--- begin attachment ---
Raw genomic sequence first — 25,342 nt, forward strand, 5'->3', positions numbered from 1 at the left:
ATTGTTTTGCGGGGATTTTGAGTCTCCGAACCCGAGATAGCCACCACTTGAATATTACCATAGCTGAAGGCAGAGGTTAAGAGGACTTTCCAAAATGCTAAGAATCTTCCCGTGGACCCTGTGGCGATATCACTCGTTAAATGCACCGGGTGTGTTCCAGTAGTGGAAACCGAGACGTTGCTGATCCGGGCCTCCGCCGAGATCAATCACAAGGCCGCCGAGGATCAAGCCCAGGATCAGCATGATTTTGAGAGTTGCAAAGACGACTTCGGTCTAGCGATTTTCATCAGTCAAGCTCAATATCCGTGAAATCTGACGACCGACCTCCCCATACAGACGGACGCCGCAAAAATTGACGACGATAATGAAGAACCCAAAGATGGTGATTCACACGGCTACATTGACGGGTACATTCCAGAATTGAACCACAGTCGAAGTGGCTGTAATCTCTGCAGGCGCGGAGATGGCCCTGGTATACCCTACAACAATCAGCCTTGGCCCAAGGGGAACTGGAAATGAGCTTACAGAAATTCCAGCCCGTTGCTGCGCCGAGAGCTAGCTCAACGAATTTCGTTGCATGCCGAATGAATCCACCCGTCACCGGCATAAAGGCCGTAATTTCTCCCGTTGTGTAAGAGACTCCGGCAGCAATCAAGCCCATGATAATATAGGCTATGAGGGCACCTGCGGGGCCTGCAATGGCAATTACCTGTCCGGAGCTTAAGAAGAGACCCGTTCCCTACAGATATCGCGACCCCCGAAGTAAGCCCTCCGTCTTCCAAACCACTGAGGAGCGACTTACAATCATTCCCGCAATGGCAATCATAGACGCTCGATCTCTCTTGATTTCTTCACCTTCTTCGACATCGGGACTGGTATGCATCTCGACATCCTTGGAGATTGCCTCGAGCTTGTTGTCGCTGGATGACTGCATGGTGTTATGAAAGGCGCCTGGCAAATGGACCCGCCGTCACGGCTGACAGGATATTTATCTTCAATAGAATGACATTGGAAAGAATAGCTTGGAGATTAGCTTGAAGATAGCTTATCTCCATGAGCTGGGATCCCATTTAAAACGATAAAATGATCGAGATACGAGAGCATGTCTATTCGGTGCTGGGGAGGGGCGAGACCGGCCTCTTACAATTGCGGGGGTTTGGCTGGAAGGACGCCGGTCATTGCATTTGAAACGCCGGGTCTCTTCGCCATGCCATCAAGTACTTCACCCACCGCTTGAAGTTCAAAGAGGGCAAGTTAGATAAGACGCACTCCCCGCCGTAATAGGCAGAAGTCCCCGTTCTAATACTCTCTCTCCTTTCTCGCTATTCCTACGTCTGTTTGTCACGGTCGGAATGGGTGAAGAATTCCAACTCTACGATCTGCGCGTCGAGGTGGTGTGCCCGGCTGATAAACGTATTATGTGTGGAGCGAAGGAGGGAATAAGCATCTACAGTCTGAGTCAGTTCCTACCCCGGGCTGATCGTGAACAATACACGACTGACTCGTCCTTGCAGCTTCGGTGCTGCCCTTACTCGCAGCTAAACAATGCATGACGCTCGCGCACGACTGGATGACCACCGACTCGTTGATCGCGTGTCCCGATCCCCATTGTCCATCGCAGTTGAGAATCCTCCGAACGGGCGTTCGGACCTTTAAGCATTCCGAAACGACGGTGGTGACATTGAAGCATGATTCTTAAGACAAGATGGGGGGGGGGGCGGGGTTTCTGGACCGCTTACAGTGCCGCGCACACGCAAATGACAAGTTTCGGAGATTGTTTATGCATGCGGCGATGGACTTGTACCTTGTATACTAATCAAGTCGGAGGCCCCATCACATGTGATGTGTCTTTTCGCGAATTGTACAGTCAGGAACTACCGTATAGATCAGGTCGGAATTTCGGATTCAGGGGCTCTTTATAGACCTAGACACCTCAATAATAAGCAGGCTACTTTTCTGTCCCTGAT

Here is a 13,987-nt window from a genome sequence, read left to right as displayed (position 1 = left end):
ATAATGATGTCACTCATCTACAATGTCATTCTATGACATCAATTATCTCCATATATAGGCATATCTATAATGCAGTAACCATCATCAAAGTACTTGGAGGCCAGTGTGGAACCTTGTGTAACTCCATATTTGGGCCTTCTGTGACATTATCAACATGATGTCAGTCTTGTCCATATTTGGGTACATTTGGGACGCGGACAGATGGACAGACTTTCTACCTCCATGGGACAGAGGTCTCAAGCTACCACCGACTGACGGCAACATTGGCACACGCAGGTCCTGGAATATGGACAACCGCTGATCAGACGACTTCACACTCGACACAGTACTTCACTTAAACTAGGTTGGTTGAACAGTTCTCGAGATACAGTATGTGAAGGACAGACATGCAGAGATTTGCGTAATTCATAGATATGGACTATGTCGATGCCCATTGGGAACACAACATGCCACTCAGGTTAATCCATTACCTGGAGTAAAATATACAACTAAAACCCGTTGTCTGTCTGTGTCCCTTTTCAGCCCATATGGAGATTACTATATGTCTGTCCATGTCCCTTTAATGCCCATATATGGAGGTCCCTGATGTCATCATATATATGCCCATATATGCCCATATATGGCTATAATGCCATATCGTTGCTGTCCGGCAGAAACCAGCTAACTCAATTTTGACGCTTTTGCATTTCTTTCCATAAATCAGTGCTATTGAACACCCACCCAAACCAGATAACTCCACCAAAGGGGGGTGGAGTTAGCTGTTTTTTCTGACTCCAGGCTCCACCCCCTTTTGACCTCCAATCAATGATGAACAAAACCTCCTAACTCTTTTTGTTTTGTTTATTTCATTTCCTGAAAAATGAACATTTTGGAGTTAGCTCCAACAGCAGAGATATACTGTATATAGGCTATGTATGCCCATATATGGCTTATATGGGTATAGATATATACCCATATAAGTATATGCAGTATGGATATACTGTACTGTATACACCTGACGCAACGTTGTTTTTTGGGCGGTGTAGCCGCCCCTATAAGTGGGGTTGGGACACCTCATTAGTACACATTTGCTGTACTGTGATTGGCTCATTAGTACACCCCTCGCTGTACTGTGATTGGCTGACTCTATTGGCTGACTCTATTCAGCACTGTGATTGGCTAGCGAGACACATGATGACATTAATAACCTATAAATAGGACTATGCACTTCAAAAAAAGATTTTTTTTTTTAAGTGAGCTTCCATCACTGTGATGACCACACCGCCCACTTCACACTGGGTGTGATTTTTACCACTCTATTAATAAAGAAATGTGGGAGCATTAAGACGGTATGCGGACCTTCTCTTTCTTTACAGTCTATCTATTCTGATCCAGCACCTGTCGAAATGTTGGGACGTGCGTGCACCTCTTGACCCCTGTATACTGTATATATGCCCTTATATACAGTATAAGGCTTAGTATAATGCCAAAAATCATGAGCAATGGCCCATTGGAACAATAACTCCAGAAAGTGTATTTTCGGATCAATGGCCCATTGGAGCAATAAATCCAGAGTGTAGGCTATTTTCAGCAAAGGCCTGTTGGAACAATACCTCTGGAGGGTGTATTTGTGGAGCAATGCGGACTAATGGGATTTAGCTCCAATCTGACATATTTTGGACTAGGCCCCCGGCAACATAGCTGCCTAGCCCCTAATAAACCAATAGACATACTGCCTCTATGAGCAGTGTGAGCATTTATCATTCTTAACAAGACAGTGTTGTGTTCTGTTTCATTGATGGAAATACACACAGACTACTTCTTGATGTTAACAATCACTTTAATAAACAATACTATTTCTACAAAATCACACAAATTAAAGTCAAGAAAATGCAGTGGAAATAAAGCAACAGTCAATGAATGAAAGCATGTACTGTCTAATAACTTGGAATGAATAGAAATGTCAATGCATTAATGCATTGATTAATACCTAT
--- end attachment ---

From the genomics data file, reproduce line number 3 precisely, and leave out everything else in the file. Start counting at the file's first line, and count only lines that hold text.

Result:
Here is a 13,987-nt window from a genome sequence, read left to right as displayed (position 1 = left end):